If you're looking to speed up your site, and are seeing the "properly size images" message in Google PageSpeed Insights, then this article will explain what that means, and how exactly you can fix it. Oversized images on your page will trigger this warning.
What exactly does this mean? Google has determined your image dimensions are larger than necessary in their dimensions, meaning the file size is also bigger than necessary. Of course, forcing users to load in larger files will slow your page load down.
In order to serve images at the correct dimensions, you'll have to find out the rendered image dimensions.
The easiest way to find how large images are rendering in your browser is to right click them, and inspect them. Your browser's developer tools will appear, and will show you exactly how many pixels in width and height the image size is.
Take note of these dimensions, and resize the image file to match to actual image size on page. To learn how exactly to resize and optimize images, see our article about image optimization to learn more, including lazy loading images.
You'll want to use a tool like Squoosh to resize and compress images. Simply upload your original image, and enter the dimensions you found, and download the optimized image. This tool, and others like it, will resize and efficiently encode images to keep their file size down. You can select the image quality and preview the results.
It's also acceptable to resize some image to twice their rendered dimensions. For example, you can resize a logo that renders at 300px x 100px to 600px x 200px. On high-DPI screens, such as the ones in iPhones, Macbooks, and other high end devices, your images will appear more clear with the extra pixels. This can be noticable on some images like icons and logos.
PageSpeed Insights will report an image URL for each image that needs attention. However, it doesn't always catch everything, so we recommend you manually check each image on your pages when optimizing images. The PageSpeed Insights audit will fail only when you can save at least 4KB by resizing the image, so it gives a small threshold where your images may be slightly unoptimized.
Some images on your site may be responsive, meaning they change in size depending on the width of the browser window. This means they'll be much narrower on mobile devices like smartphones and tablets than on desktop or laptop computers.
If you've resized your images based on their rendered dimensions, you may still be setting the "properly size images" PageSpeed Insights error under the mobile results. You don't want to resize the images smaller for mobile devices, because then they'll look blurry on larger screens. Luckily, there's a solution for this.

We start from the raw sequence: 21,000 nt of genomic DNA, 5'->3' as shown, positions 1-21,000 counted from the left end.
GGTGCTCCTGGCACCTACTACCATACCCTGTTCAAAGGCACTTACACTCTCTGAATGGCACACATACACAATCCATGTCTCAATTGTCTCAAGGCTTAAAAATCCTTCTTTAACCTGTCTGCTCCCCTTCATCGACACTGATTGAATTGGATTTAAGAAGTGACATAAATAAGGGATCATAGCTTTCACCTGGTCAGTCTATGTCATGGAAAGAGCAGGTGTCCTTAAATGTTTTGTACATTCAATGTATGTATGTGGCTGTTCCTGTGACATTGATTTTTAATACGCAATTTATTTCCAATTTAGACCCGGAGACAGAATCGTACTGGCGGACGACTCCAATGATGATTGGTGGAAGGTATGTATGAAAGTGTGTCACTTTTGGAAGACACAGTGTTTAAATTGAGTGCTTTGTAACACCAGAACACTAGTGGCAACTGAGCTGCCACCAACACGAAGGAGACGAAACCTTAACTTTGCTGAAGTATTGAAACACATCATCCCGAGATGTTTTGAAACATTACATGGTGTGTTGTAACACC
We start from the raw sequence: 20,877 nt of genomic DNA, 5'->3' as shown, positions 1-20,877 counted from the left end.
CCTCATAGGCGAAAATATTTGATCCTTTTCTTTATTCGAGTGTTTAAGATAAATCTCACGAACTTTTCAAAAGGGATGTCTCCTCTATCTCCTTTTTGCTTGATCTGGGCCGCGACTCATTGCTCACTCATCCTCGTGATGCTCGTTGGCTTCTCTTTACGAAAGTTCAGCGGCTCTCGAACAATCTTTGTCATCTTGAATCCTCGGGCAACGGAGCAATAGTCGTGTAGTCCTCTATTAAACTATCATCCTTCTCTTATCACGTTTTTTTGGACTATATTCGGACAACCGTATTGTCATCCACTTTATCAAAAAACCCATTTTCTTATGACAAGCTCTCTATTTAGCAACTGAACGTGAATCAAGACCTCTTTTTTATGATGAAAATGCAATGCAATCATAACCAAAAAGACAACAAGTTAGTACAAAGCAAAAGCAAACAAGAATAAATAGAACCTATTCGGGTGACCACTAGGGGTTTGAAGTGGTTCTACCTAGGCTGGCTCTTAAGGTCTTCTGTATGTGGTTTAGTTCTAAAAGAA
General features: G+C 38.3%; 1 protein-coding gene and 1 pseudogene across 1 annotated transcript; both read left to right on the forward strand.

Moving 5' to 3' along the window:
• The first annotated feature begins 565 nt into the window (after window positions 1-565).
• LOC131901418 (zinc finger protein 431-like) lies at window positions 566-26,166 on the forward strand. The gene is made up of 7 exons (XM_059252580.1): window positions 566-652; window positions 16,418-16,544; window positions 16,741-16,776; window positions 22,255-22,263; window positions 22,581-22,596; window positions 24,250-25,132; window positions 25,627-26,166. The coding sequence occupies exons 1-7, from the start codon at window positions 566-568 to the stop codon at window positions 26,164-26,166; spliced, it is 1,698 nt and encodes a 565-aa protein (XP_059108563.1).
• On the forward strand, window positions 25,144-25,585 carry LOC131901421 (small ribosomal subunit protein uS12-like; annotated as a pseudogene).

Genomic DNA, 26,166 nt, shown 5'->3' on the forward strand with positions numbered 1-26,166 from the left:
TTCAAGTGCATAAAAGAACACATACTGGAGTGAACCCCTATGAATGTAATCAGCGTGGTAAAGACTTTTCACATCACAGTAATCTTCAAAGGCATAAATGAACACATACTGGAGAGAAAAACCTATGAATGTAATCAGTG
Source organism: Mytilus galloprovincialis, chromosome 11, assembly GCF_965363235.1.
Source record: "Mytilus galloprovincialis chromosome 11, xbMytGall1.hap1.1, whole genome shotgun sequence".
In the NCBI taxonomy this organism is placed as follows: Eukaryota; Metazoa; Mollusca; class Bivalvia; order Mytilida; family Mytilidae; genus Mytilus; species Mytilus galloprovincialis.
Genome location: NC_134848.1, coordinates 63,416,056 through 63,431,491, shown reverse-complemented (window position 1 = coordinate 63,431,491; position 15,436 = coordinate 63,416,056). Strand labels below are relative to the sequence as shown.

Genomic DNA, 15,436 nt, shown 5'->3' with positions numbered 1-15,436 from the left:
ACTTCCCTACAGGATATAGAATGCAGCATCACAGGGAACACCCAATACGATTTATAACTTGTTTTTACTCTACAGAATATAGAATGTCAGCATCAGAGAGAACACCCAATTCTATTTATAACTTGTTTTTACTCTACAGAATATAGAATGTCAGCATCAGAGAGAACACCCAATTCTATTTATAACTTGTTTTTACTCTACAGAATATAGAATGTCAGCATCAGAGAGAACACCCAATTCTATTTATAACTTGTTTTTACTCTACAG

The HTML spec includes a feature for img tags to handle this. You can add extra attributes to your img tags, telling the browser to fetch a different version of the same image based on screen width.
For a quick example of how this works, see this code:
<img src="hero-image.jpg" srcset="hero-image.jpg 1800w, hero-image-300x225.jpg 300w, hero-image-768x576.jpg 768w" sizes="(max-width: 1800px) 100vw, 1800px">
This code defines three different width images, 1800px, 768px, 300px, in the srcset tag. The browser will select which image to load depending on the width of the window or screen. The sizes tag tells the browser how wide the viewport is to help it decide which image to load. You can learn all about this from Mozilla for a more thorough explanation.
If you're using WordPress, Webflow, or some other content management systems, then this is taken care of for you. The CMS will automatically generate smaller image variations and insert the srcset and sizes attributes into your image tags, so the browser loads smaller images on smaller screens. Just make sure your theme handles this correctly, or you've set it up correctly if using a page builder. This is particularly important for featured images.
Still seeing warnings in PageSpeed Insights about your images? Here are some other common page speed issues relating to images.
This message means that you need to enable image lazy loading. Using this technique, your images will only load as the user scrolls down the page, not all at once.
If you're seeing this message, you need to serve images as WebP to fix it. If you purchase a pro plan from Cloudflare, you can have your images automatically converted and served as WebP. There's also a free WordPress plugin called WebP Converter for Media that will do this. On some platforms, such as Webflow, WebP is not supported.
For all images on your page, you should set explicit dimensions based on how large the image actually displays. You can inspect images in your browser to find their rendered dimensions, and then set the image's width and height to match.